Avicenna.AI goes 2 for 2 with U.S., European clearances of fatal clot-spotting software

Potentially fatal vascular conditions are notoriously difficult to diagnose early, with clinicians often overlooking the subtle indicators specific to each condition. As with so many other pain points in healthcare, however, artificial intelligence just might be the ticket to ending that disheartening trend.

At least, that’s what Avicenna.AI is banking on. The French startup has developed CINA Chest, a deep learning platform for detecting and triaging pulmonary embolism and aortic dissection.

Pulmonary embolism, in which a blood vessel suddenly and completely blocks at least one artery in the lungs, is a leading cause of hospitalization and death but remains difficult to diagnose, because it often presents with symptoms similar to those of a range of other diseases.

Aortic dissection, too, is both difficult to diagnose and has a high mortality rate if left undetected. Aortic dissection occurs when the inner layer of the aorta is torn, letting blood flow between and separate the inner and middle layers of the body’s main artery.

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CINA Chest uses deep learning algorithms to read scans and identify both conditions, detecting pulmonary embolism in CT chest angiography and severe cases of aortic dissection in thoraco-abdominal CT angiography. Once spotted, the system issues an immediate alert, allowing for much earlier treatment of the diseases and therefore significantly improving patients’ survival and recovery rates.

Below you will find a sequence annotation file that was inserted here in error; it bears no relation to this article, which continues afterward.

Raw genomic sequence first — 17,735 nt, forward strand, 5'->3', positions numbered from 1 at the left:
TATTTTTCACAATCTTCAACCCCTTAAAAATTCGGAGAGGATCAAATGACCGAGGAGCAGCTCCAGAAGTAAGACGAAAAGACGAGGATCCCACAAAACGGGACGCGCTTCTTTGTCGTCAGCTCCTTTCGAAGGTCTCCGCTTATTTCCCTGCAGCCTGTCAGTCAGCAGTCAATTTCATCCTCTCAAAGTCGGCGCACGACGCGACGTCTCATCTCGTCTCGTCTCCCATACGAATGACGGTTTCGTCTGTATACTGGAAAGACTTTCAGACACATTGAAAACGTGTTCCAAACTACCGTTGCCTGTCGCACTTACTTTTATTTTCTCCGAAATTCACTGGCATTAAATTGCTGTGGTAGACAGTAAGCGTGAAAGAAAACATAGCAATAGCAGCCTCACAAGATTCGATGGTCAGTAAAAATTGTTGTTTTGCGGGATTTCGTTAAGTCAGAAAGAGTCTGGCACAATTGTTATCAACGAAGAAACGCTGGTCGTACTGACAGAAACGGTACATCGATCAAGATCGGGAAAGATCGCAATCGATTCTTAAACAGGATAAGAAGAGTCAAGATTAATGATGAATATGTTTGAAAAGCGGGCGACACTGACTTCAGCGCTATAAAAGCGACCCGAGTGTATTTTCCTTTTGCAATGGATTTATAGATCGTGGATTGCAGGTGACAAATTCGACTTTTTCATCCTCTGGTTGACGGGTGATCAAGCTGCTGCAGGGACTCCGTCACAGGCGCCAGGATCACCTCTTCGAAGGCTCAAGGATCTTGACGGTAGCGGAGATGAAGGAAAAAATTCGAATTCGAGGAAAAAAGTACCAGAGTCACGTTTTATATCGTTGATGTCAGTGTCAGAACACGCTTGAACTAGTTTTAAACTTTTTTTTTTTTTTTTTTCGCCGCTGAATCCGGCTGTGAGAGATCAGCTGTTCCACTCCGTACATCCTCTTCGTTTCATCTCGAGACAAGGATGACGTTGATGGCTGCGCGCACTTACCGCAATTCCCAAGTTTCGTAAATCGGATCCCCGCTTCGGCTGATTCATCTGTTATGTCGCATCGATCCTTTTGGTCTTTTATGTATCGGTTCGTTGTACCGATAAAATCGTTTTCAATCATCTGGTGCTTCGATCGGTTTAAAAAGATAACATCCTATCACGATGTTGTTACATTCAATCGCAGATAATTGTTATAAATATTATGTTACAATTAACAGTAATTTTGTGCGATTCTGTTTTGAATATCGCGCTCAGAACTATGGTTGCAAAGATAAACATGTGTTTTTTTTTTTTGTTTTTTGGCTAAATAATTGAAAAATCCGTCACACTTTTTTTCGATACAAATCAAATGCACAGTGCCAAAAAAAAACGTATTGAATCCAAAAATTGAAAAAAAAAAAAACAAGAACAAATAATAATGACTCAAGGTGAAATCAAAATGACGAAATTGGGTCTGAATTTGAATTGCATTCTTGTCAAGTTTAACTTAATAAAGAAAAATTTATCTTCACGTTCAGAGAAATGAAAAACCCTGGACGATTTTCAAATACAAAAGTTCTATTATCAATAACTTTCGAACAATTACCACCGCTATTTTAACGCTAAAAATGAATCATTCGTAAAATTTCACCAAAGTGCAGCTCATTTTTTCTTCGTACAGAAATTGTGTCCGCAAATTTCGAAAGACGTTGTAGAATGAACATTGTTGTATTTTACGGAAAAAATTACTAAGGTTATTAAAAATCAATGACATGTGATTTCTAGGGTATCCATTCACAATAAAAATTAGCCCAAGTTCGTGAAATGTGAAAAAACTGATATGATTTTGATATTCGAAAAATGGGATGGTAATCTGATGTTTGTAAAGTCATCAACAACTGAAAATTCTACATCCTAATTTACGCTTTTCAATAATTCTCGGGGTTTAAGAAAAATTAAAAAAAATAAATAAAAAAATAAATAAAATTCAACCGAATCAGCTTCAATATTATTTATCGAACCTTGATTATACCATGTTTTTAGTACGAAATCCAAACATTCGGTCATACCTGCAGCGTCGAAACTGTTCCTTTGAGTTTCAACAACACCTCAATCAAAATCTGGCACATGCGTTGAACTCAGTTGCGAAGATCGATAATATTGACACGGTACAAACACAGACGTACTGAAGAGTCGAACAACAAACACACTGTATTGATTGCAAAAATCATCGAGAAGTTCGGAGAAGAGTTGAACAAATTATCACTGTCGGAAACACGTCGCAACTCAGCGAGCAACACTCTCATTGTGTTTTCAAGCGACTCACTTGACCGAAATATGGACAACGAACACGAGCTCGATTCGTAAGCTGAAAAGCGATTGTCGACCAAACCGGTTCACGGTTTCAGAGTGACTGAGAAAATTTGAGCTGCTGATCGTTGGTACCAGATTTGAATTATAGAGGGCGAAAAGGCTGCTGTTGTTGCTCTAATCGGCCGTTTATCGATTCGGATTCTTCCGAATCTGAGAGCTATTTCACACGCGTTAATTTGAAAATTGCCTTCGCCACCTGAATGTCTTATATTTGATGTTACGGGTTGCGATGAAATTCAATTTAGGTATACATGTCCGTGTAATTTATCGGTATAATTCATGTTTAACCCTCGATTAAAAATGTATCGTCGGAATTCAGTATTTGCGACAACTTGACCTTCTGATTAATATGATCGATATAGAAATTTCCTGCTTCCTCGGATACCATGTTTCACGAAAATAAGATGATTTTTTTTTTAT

With a CE mark and FDA 510(k) clearance for the software now in hand, Avicenna will be able to bring CINA Chest to radiologists across Europe and the U.S. The green lights for CINA Chest follow a handful of others for Avicenna, including the company’s CINA Head solution, which received the FDA's blessing last July.

Like CINA Chest, CINA Head relies on deep learning AI algorithms to detect life-threatening conditions in CT scan imaging data. CINA Head focuses on triaging neurovascular emergencies, with its software cleared to spot signs of intracranial hemorrhage and large vessel occlusion, both major causes of stroke, within 20 seconds.

And just a week before CINA Chest was cleared in both the U.S. and EU, Avicenna was granted yet another CE mark for an AI tool that assesses stroke severity.

CINA Aspects analyzes non-contrast CT scans of the brain and assigns a score of one to 10 to each area affected by stroke, essentially creating a heat map of ischemic damage throughout the brain. The software is designed not only to help radiologists grade the severity of a stroke but also to make those grades more consistent across the board.

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These clearances are the latest in a long string of FDA nods and CE marks for software platforms and devices using AI to identify hard-to-spot diseases.

In just the last week, for example, Lucida Medical scored a CE mark for its AI-powered software, which detects signs of prostate cancer in MRI scans, while Ibex Medical Analytics landed its own European approval for a platform that uses machine learning and deep learning to spot and characterize breast cancer in biopsies.